When Minnie looked in her rearview mirror she noticed blue lights on top of the car following her. They seemed to be spinning. A loud alarm-kind of wail filled the cool night air.
It must be a fire truck.
She hoped her house on Coach Lane was not burning. Maybe someone left the iron on.
Yeah, that’s it. The cat knocked it over.
Now let’s see, she pondered, do I have a cat? She would think about that later.
That ill-mannered car in pursuit was getting on her nerves. Her house-slippered foot slammed the gas pedal. Trees and signs flew by in a blur. When the right front wheel hit the pothole there was a loud bang, like a gun. The injured vehicle veered off toward a beautiful garden of hydrangeas.
She jerked the steering wheel and spun out into the street again. The scraping sound of metal set her teeth on edge. She slowed to a crawl just before crossing the bridge. At least those pesky blue lights were gone; but now there was a low flying helicopter with bright searchlights that hurt her eyes. She was feeling chilly. The thin nightgown barely covered her scrawny, wrinkled old body. She couldn’t remember where she had left her glasses.
The crippled sedan kept rolling and screeching. As soon as she was over the bridge the old car hobbled to a stop under some trees. Chopper blades whirring like a giant eggbeater in the sky frightened her into the woods. Her feet were hurting. There seemed to be something wrong with her shoes.
She walked for what seemed like hours. Several times she thought she heard someone calling her name. Maybe it was Momma wanting her to come to supper. She began to cry. Nothing was familiar.
She trudged along, sobbing and scared until she saw neon lights and the pavement of a parking lot. Those sirens in the background were relentless. Her head was pounding. Her nose was running. Momma said a lady must always carry a handkerchief for such emergencies. She didn’t even have a purse and her house shoes were on the wrong feet. She reached up to smooth her matted hair, patting it gently as if that made a difference. She really needed a tissue.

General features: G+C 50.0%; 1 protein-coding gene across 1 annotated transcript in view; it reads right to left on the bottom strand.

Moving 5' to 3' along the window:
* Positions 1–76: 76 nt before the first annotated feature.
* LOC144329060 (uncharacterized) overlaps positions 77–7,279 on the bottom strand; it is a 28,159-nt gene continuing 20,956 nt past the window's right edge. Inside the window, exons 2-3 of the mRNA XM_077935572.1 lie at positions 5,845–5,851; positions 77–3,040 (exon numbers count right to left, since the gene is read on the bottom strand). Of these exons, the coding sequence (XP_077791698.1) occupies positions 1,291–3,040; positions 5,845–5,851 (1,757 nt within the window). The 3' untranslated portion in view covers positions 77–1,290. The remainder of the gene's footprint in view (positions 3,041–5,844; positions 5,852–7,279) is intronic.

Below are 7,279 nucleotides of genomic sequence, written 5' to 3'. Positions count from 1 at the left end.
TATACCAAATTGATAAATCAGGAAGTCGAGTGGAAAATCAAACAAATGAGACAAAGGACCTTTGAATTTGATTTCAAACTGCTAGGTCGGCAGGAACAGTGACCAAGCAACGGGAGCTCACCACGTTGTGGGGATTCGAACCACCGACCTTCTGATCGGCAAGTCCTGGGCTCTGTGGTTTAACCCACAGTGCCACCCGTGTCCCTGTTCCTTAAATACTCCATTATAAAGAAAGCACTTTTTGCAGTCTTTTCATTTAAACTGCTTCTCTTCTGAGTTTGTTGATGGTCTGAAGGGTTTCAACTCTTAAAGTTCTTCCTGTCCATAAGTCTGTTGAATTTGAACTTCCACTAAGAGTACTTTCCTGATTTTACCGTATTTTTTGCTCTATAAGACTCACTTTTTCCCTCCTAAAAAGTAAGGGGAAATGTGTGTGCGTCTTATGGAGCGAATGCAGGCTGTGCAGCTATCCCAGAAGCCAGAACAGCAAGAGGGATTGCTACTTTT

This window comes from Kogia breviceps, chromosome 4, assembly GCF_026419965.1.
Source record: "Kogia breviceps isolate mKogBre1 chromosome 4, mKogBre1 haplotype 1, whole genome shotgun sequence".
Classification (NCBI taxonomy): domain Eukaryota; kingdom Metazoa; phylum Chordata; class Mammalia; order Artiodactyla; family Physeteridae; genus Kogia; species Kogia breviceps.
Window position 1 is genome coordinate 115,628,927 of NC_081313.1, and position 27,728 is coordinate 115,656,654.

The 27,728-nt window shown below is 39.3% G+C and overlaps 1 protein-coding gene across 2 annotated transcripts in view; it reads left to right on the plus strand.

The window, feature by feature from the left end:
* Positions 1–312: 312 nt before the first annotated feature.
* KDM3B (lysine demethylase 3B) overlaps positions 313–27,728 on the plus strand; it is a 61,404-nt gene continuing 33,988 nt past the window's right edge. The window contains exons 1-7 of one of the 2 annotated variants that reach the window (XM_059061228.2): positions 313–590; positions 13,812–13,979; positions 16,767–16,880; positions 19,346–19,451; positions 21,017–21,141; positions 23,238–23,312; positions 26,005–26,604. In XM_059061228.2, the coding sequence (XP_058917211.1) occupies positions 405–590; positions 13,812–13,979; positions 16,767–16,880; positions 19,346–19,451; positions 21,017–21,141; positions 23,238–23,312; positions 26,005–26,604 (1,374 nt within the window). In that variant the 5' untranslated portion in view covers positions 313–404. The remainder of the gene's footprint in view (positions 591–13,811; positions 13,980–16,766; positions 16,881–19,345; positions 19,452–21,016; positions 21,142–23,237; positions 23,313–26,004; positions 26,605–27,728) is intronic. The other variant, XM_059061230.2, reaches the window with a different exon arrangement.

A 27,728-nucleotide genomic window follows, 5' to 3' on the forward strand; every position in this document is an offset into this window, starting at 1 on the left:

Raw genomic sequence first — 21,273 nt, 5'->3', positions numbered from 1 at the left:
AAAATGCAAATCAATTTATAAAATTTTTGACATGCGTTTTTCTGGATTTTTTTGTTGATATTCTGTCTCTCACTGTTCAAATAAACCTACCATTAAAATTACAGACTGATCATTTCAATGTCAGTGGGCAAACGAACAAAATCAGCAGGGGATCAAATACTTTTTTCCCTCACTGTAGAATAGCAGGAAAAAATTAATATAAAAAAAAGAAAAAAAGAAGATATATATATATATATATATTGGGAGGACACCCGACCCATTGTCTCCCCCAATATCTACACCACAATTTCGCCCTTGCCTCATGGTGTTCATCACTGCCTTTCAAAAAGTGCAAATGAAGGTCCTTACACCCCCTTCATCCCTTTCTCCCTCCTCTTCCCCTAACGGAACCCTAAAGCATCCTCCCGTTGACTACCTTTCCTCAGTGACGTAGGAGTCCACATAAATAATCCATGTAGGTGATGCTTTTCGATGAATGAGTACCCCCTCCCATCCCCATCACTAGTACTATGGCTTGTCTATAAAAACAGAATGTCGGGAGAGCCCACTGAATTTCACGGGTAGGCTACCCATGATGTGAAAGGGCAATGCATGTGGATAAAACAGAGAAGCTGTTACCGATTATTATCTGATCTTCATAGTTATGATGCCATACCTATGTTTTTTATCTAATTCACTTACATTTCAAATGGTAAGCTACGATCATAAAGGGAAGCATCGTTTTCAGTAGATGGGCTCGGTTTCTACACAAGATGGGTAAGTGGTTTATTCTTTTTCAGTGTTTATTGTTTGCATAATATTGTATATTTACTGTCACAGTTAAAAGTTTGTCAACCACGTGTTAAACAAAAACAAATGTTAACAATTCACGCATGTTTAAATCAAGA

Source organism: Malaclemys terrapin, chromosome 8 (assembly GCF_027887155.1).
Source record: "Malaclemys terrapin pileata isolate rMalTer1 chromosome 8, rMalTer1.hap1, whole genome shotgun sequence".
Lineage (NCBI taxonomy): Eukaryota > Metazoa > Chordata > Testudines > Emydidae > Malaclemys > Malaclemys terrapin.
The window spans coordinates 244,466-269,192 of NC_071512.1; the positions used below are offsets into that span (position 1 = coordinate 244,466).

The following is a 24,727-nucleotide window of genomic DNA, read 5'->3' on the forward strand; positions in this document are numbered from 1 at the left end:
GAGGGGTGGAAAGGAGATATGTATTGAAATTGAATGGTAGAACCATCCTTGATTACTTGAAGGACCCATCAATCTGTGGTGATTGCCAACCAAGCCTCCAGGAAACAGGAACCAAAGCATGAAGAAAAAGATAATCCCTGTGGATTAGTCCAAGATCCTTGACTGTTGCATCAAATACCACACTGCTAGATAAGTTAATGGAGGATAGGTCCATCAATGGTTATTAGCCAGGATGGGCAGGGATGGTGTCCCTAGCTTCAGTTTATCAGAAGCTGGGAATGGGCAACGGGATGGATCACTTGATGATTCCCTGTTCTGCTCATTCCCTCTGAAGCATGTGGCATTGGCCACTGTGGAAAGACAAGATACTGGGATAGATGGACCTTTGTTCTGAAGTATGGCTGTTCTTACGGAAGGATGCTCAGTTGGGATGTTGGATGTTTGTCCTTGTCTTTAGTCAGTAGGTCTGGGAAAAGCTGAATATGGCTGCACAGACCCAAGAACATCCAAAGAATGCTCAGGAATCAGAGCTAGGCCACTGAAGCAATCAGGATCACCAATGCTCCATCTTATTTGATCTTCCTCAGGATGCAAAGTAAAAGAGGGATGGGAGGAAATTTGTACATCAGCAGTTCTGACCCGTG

It was closing time at the department store. Out of the corner of her eye she saw men in blue uniforms hurrying in her direction. She was embarrassed to show her face covered with a mixture of tears and mucus. Momma would scold her good for being so uncouth. She darted through the double doors and straight into the lingerie department. Somewhere along the way she had lost one slipper. Her foot was getting cold.
A table of pastel colored under things distracted her. She grabbed a few of the soft and lovely unmentionables and sped through another door. It was marked for employees only.
I’ll just stay quiet as a mouse under this lunch table for a while; then I’ll go home for supper.
When she opened her eyes there was a sweet looking young woman sitting cross-legged on the floor in front of her.
Minnie smiled like an innocent baby. “May I please have a glass of water?”
“Why sure, Honey,” the stranger cooed. That’s when the blue trousered legs appeared. The owner squatted down and handed the elder a paper cup of cool liquid. She sipped a little, with one pinky finger crooked most correctly.
The charming man reached out to her. In a spit second decision, she grabbed her silky treasures, put them to her nose, and blew loud and strong.
Momma wouldn’t like me looking common and snotty.
She patted her hair and extended her thin, blue veined hand. He handled her as if she were exquisite crystal.
“Miss Minnie," Sergeant Joe whispered to his childhood Sunday school teacher, “ you must be cold. Sit down in this chair and I’ll wrap a pretty blue blanket around you. In a while we’ll take a little ride to a nice warm place with a bed and some folks who are waiting to help you feel better.”
She recognized something Joe was holding. He knelt down and placed the beat-up right slipper on her bare and dirty left foot. She held her head high, like a princess. Now she was safe. Joe prayed her fairytale would never end and she would live happily ever after.
*Some events based on a true story related by a police officer. Names changed.
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